But the Episcopal Church is a Christian church; the members of TEC are Christians who ordain and are ordained, who baptize and are baptized, who give thanks in the Eucharist and most importantly, in their worship they accept Christ as their Lord and Savior. Moreover, by remaining part of the Anglican Communion, GAFCONites remain members of an organization that recognizes member provinces--still including the Anglican Church of Canada and the Episcopal Church--as Christian churches. If they disagree with that assessment, it would seem GAFCONites would be obliged to say so; they would be obliged to say the Episcopal Church and the Anglican Church of Canada are not Christian churches. But they have not said so. Sure, they have come close, but merely coming close does not count.

So on the one hand, by denying TEC's authority, GAFCONites are committed to TEC not being a Christian church, but on the other hand, TEC is a Christian church, and the GAFCONites' continuing membership in the Anglican Communion confirms their agreement with the claim the TEC is a church and is Christian. That is, the GAFCONites are committed to an absurdity: TEC is a Christian church and it is not a Christian church. The same goes for the ACC.

That absurdity is manifest in the praxis promised by the Declaration: border crossing treats the Episcopal Church as no catholic church should be treated. The Declaration's pet praxis denies in action what GAFCONites have committed themselves to in words by their allegience to the ancient creeds. What if in effect the Declaration rationalizes sin against the Holy Spirit--as the creeds name the Spirit as the agent of ecclesial catholicity--in the name of the Holy Spirit--as GAFCON explicitly claimed the Spirit was acting in its deliberations? Perilious indeed.

I believe GAFCON's Communique leaves their movement open to a crippling response via the upcoming covenant. Any covenant that refuses to take catholicity seriously, thereby colluding in GAFCON's attempt to rationalize--even institutionalize--sin against the Holy Spirit should be rejected out of hand. Any church submitting to such a covenant would have compromised its catholicity, thereby putting its very being as a church in peril. A proper respect for catholicity would seem a minimal condition of the covenant's acceptibility. It would seem a "no-brainer": the covenant should punish border crossing, implicitly recognizing the bankrupt ecclesiology of the Declaration as the theologically incoherent fraud it is.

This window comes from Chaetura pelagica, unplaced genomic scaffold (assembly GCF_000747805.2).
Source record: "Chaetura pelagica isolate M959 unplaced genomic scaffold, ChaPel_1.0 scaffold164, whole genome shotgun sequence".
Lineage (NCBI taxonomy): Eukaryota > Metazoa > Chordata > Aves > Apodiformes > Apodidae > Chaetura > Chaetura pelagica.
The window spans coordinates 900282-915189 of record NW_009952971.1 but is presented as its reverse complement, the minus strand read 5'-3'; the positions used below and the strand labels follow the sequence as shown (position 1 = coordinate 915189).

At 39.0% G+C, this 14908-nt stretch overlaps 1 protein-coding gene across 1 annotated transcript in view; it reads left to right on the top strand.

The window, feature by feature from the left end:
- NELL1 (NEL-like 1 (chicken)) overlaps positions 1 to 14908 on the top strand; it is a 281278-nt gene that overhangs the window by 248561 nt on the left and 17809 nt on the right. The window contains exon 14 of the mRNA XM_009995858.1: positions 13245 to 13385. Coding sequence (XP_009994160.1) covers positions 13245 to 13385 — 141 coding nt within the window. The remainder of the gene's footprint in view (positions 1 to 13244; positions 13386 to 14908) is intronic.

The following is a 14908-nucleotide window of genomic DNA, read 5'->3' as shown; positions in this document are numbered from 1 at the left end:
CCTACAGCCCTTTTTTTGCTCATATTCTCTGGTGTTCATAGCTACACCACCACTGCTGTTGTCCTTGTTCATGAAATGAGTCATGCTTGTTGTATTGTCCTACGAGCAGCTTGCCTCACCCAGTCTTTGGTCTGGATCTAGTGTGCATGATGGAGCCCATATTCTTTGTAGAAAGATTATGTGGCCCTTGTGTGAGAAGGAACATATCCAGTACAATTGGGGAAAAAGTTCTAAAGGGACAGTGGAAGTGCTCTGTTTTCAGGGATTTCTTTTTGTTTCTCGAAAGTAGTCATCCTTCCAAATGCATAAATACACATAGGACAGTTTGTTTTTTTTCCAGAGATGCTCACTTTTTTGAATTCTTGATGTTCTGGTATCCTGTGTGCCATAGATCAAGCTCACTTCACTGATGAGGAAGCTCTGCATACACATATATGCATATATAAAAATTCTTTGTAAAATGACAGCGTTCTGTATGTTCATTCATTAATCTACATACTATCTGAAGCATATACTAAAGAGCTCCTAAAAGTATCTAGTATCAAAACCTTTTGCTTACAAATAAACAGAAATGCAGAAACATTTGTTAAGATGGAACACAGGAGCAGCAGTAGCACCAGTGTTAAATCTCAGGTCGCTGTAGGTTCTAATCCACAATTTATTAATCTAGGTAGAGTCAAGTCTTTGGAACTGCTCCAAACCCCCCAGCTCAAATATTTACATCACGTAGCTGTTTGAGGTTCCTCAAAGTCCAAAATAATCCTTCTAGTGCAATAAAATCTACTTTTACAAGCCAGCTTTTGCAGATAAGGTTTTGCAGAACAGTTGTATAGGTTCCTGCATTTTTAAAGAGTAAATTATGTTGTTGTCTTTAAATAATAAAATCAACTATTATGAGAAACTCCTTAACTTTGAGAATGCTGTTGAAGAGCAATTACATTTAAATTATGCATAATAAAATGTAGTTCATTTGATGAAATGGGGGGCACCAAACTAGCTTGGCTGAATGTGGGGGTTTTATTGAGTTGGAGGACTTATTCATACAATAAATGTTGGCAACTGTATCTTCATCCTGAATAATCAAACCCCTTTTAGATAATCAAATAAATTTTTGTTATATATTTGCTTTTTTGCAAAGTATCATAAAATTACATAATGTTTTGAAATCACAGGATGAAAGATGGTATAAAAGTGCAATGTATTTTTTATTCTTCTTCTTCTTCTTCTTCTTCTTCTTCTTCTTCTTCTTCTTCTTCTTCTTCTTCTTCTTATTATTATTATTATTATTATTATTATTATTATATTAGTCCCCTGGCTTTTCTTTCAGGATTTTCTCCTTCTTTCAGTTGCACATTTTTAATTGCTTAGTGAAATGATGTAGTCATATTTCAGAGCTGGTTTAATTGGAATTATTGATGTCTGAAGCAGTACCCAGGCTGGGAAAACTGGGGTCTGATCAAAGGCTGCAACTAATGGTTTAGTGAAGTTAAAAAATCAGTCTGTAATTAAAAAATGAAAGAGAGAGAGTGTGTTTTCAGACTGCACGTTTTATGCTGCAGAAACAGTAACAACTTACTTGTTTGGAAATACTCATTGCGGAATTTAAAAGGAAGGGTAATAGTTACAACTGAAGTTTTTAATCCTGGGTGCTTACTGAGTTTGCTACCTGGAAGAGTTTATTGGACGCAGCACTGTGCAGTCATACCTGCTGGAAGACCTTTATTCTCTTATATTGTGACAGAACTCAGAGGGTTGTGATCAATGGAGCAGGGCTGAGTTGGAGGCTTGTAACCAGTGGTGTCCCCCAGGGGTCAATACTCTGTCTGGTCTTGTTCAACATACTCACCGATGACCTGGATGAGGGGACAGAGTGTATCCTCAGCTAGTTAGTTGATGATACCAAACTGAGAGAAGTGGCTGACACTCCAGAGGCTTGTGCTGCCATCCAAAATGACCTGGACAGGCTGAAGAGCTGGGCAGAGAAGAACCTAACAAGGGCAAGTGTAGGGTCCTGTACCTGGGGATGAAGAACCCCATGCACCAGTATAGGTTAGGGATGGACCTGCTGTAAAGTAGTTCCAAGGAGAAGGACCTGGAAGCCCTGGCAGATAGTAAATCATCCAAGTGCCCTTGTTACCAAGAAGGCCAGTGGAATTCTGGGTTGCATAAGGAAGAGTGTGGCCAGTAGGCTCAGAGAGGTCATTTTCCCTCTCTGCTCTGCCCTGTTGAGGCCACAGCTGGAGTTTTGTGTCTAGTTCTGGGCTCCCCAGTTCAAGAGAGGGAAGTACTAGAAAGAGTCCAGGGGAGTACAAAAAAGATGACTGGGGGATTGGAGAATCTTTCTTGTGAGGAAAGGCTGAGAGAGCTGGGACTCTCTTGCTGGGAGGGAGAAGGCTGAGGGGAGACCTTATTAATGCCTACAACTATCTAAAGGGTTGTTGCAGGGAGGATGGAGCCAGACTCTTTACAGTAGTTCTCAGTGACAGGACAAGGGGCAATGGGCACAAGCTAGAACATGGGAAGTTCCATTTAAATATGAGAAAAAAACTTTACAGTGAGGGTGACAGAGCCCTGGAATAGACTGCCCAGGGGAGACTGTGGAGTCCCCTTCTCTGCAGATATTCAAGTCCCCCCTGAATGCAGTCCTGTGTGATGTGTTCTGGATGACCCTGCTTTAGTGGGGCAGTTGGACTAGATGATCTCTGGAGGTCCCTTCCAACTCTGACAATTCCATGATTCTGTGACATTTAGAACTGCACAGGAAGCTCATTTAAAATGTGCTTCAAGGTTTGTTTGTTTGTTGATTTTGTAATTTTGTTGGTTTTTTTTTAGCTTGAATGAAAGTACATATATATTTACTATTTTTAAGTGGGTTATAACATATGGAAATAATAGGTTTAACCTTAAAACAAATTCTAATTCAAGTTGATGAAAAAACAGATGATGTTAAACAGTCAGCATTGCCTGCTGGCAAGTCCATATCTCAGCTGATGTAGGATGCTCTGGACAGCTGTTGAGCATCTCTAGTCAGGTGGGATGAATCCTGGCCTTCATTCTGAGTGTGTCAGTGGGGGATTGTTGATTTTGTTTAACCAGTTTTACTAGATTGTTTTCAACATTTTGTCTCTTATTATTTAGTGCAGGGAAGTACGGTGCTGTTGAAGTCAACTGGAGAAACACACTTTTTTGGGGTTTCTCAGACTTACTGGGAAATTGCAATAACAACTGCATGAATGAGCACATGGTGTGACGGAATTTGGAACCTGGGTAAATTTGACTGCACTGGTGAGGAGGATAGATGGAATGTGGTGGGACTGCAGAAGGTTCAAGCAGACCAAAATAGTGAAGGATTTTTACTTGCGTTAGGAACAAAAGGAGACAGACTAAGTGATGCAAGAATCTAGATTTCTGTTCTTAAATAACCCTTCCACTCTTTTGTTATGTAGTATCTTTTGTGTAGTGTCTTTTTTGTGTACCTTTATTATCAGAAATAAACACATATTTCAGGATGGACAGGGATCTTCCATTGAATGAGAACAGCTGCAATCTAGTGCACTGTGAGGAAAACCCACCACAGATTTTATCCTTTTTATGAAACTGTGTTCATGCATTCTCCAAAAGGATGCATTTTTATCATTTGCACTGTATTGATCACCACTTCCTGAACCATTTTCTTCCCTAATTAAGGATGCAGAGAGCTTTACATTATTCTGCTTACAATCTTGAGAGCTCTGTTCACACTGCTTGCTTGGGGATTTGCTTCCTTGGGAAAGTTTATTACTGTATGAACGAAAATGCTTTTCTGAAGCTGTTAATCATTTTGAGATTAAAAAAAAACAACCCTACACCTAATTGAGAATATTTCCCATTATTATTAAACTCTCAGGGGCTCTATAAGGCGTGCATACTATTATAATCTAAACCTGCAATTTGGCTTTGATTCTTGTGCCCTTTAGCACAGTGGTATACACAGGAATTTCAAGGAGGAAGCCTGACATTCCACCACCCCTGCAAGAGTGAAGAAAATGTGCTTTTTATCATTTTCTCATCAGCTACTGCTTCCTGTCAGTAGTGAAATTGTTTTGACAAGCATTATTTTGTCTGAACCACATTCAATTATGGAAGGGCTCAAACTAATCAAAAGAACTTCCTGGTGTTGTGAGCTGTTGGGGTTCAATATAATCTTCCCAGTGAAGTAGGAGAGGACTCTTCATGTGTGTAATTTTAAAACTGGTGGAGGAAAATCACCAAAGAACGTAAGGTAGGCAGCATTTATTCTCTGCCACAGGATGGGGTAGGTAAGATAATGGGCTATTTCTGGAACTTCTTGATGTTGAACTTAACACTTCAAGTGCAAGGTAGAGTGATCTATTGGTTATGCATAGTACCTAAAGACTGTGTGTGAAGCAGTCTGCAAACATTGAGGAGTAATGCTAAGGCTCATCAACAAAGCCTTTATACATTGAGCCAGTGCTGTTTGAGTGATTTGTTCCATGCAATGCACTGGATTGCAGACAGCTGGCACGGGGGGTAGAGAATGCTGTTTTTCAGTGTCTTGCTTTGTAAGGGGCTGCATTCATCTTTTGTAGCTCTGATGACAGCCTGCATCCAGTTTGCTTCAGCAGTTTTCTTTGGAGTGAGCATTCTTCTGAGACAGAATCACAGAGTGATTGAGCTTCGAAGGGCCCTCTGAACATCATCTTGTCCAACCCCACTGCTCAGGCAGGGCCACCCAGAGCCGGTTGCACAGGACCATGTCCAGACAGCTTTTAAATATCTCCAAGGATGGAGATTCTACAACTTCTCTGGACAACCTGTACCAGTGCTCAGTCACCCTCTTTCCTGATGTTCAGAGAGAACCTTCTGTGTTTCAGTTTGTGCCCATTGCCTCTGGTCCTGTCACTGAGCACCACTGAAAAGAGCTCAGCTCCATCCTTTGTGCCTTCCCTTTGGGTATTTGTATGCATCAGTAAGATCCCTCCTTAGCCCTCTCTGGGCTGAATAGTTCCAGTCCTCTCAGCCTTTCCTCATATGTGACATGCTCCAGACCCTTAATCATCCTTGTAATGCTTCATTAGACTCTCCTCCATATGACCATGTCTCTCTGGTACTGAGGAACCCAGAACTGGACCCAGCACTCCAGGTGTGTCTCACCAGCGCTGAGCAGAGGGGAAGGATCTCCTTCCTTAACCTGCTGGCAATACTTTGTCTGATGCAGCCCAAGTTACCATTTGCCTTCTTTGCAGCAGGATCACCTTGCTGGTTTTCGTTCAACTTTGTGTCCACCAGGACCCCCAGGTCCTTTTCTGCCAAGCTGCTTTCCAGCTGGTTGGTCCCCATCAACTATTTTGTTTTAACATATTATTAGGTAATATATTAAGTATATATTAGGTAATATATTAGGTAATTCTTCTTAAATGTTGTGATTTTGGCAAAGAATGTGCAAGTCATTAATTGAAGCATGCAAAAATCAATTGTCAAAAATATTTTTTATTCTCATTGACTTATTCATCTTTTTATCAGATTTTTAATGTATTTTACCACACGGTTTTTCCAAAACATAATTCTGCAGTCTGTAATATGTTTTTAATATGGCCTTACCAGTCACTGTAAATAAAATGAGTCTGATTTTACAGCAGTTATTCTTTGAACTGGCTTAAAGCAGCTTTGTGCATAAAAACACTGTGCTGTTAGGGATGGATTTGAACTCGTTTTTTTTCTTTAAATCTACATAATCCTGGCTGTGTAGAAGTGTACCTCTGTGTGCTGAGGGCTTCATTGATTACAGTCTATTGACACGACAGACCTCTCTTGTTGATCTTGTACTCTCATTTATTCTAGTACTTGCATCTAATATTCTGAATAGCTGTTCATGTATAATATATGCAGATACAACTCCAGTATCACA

Saturday, June 28, 2008

the GAFCON Communique: They're Still In

They are still in, and that is all that really matters:

We cherish our Anglican heritage and the Anglican Communion and have no intention of departing from it. And we believe that, in God’s providence, Anglicanism has a bright future in obedience to our Lord’s Great Commission to make disciples of all nations and to build up the church on the foundation of biblical truth (Matthew 28:18-20; Ephesians 2:20).

Fine by me.

True, there are some veiled threats further down, but the point is they are veiled, and surrounded by theological mush. For instance:

[I] Our fellowship is not breaking away from the Anglican Communion. We, together with many other faithful Anglicans throughout the world, believe the doctrinal foundation of Anglicanism, which defines our core identity as Anglicans, is expressed in these words:[II] The doctrine of the Church is grounded in the Holy Scriptures and in such teachings of the ancient Fathers and Councils of the Church as are agreeable to the said Scriptures. In particular, such doctrine is to be found in the Thirty-nine Articles of Religion, the Book of Common Prayer and the Ordinal. We intend to remain faithful to this standard, and we call on others in the Communion to reaffirm and return to it. [III] While acknowledging the nature of Canterbury as an historic see, we do not accept that Anglican identity is determined necessarily through recognition by the Archbishop of Canterbury. Building on the above doctrinal foundation of Anglican identity, we hereby publish the Jerusalem Declaration as the basis of our fellowship.

I've added the brackets. Point [I] reiterates the opening affirmation of Communion unity, and--in virtue of its prominent placement here--should control the rest of the content in the paragraph. The threat, point [III], is not to be seen as contradicting (I): maybe these guys intend, say, to move the Communion away from Canterbury in the covenant process, or further in the future. Of course, in its ambiguity [III] also seems to voice the readiness and willingness of GAFCONites to split, had it been practically possible. The mush is in point [II]; nothing elsewhere in the communique explains what these things are taken to mean. The 39 Articles, the Ordinal, the BCP: what are they trying to accomplish by returning to these, exactly, and not some other formularies?

I suspect there are no other suitable formularies to which a return as here envisaged could be made; their importance at this point comes simply with the gesture of returning from where we are--presumably a very, very bad place indeed--to an earlier, purer time rather than with any special content these formularies have. In sum, the paragraph "turns up the heat" with a threat to the See and some ominous but indefinite mush, but overall it is still fine by me.